We should be able to fire politicians.

By Confusion on zaterdag 4 april 2009 12:32 - Comments (13)
Category: Politics, Views: 4.175

Freakonomics reports on a proposal by an Oregan representative to tax bike ownership:
bikes have used the roads in this state forever and have never contributed a penny
As dozens of readers at Freakonomics point out:
  • Cycling hardly cause any wearing of roads
  • Driving a bicycle instead of a car greatly reduces the costs of the transportation to society. If anything, cyclists should be subsidized
  • Everyone already contributes to bicycle infrastructure, in the same way they contribute to infrastructure for pedestrians: are they going to tax people for owning shoes as well?
  • In fact, to add insult to injury, cyclists already do not 'use up' their share of expenses, by paying for the -- much more expensive -- infrastructure for motorized transportation via al kinds of general taxes.
In short, this proposal is just stupid. A lawmaker that proposes it is either too dumb to think of these reasons for himself or simply doesn't care and just seeks some way to impose an additional tax on the people. Either way, he's not fit to do his job and it would be good if we were able to force replacement of such people.

More dangerous than a decline in prosperity.

By Confusion on maandag 2 februari 2009 20:48 - Comments (4)
Category: Politics, Views: 3.665

We've been hearing about the financial crisis for over a year now, but I don't think many people have tried to imagine what we may be in for. The expected decline in prosperity may be the least of our concerns, when articles like these get published and linked on Slashdot.

In the article, indignation is expressed over the fact that over 21800 requests for immigration permits were issued by 'the same banks that are now receiving rescue packages totaling over $150 billion, even as the system was melting down'.

Factually, the article is ludicrous. Firstly the number '21800' is the total over the past six years, which certainly doesn't match up with 'even as the system was melting down'. Secondly, that number is pointless without an estimate of the number of people working for the corporations that issued the requests. When you have that estimate, you will note that the 3700 requests a year is actually quite small when compared to the total number of jobs in the sector and when comparing it with other Western countries, it turns out to be a pretty average number. Thirdly, the article goes on to complain about the average salary these immigrants receive, comparing it to the average salary of an american household, while completely ignoring the fact that we are talking about people in banking here. I could go on, but I think I made my point.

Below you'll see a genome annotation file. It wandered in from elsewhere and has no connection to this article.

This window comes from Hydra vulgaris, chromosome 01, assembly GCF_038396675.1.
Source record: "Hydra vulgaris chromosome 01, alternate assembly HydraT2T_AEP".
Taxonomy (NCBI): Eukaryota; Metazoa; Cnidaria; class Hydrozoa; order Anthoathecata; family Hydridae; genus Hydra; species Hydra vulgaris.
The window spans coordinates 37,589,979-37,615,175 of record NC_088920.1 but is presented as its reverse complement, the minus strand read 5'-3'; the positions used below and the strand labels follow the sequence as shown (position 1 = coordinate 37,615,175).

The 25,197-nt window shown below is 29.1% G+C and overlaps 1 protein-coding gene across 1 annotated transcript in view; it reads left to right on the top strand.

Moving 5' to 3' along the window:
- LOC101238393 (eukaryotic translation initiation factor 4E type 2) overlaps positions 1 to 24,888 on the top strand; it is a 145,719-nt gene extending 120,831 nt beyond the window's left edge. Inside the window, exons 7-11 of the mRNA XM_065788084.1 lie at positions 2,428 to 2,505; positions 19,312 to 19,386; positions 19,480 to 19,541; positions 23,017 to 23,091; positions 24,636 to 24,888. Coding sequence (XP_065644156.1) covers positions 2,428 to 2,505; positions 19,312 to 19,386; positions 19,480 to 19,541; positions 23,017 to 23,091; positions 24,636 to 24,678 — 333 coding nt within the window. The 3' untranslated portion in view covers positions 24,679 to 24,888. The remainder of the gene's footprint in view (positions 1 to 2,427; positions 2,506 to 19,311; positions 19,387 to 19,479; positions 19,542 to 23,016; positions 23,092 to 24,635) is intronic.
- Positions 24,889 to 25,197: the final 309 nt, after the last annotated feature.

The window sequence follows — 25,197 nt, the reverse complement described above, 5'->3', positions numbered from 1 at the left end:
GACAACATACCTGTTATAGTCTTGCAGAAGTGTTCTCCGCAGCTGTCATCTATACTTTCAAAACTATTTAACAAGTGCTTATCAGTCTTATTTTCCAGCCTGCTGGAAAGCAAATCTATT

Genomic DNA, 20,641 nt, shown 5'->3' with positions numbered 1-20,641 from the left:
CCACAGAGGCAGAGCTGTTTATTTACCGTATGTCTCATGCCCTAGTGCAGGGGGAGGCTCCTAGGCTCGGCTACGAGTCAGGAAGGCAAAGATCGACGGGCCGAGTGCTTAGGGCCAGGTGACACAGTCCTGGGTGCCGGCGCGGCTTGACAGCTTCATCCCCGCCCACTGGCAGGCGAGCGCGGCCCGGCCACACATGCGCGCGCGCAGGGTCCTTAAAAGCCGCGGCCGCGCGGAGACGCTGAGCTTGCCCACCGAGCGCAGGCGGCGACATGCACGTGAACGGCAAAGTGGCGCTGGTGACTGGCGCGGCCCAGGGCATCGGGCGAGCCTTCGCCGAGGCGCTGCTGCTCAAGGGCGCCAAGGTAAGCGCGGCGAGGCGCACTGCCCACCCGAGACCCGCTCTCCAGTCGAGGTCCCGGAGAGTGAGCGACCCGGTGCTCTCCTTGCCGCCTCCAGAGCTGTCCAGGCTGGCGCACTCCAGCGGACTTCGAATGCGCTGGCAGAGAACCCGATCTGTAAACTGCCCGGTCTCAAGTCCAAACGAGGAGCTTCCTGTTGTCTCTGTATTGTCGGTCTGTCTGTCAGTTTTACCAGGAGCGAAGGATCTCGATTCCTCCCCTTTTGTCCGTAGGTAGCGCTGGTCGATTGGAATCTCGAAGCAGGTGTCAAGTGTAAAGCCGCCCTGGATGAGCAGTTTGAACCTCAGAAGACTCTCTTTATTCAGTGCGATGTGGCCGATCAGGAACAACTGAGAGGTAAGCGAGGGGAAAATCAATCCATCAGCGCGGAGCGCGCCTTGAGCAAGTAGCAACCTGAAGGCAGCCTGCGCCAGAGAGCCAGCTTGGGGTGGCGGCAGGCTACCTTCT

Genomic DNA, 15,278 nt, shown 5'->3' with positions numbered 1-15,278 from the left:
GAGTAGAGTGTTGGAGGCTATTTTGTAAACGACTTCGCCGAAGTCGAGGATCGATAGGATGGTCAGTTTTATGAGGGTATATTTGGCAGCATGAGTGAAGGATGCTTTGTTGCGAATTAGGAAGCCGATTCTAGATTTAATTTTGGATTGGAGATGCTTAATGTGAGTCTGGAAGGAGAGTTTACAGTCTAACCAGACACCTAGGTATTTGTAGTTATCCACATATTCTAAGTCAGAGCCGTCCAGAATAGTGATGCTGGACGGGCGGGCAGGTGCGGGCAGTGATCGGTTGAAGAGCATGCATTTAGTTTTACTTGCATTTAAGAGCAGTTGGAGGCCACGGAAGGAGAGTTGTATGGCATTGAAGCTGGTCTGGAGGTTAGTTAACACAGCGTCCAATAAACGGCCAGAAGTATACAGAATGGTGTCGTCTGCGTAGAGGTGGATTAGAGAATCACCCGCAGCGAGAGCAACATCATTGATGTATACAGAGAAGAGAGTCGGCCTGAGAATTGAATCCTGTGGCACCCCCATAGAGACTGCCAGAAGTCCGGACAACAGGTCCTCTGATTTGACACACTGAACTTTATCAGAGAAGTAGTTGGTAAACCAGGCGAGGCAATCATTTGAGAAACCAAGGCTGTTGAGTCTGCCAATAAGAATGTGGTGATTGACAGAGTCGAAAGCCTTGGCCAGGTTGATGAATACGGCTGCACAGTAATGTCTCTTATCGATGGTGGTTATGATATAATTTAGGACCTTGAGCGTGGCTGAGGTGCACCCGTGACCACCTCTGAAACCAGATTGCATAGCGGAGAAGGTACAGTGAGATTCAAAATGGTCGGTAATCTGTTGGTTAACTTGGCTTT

As this article obviously isn't intended to be informative, what is its intention? I can see only one. Mix the anger people feel towards the banking sector with their latent xenophobia and their natural suspicion of the government and you've got an article that pushes people towards nationalism. This is the kind of inflammatory 'journalism' that may well be a signpost of things to come: in the coming crisis every country is on its own and as nationalistic tendencies awaken, we may well be in for xenophobia and war.

Media coverage of the financial crisis

By Confusion on donderdag 25 september 2008 08:51 - Comments (6)
Category: Politics, Views: 3.833

Today my newspaper headlined with a phrase best translated as "Withdraw cash from ATM machines while you can!". This is bad for three reasons:
  1. The phrasing scares people
  2. It is bound to deepen the problem, by encouraging people to withdraw money and worsen the liquidity of the banks.
  3. It is quite pointless to withdraw (large amounts of) money. If our banks go bankrupt (and if one goes, they'll all go), the value of money becomes questionable. After a few days, it probably will not be worth anything anymore. If you are worried, start hoarding food and water. You can't eat euros.
But then, I wouldn't worry anyway. I'd almost hope everything goes down, just to see how it plays out, in economic as well as in social terms.

The Italian 'democracy'

By Confusion on dinsdag 1 juli 2008 19:34 - Comments (13)
Category: Politics, Views: 6.530

Last June, the Italian senate passed a new law that postpones all legal proceedings concerning crimes that were committed before June 30th, 2002 and that are punishable by less than 10 years in prison. This law served only one purpose: to keep the Italian prime minister Berlusconi out of prison for another year. The fact that the law was proposed is ridiculous in itself. The fact that is was passed makes the Italian democracy the laughing stock of the EU.

However, things get even worse. The Italian parliament has now proposed a new law granting full immunity to certain ranks of government officials during their period of service. People criticize the US for the way their democracy operates, but this is far, far worse. Montesquieu anyone?

People wonder why the Irish voted against the European Union. With countries like Italy, Poland and Bulgaria, I think we should wonder who would vote for allowing these countries to have any say in our business.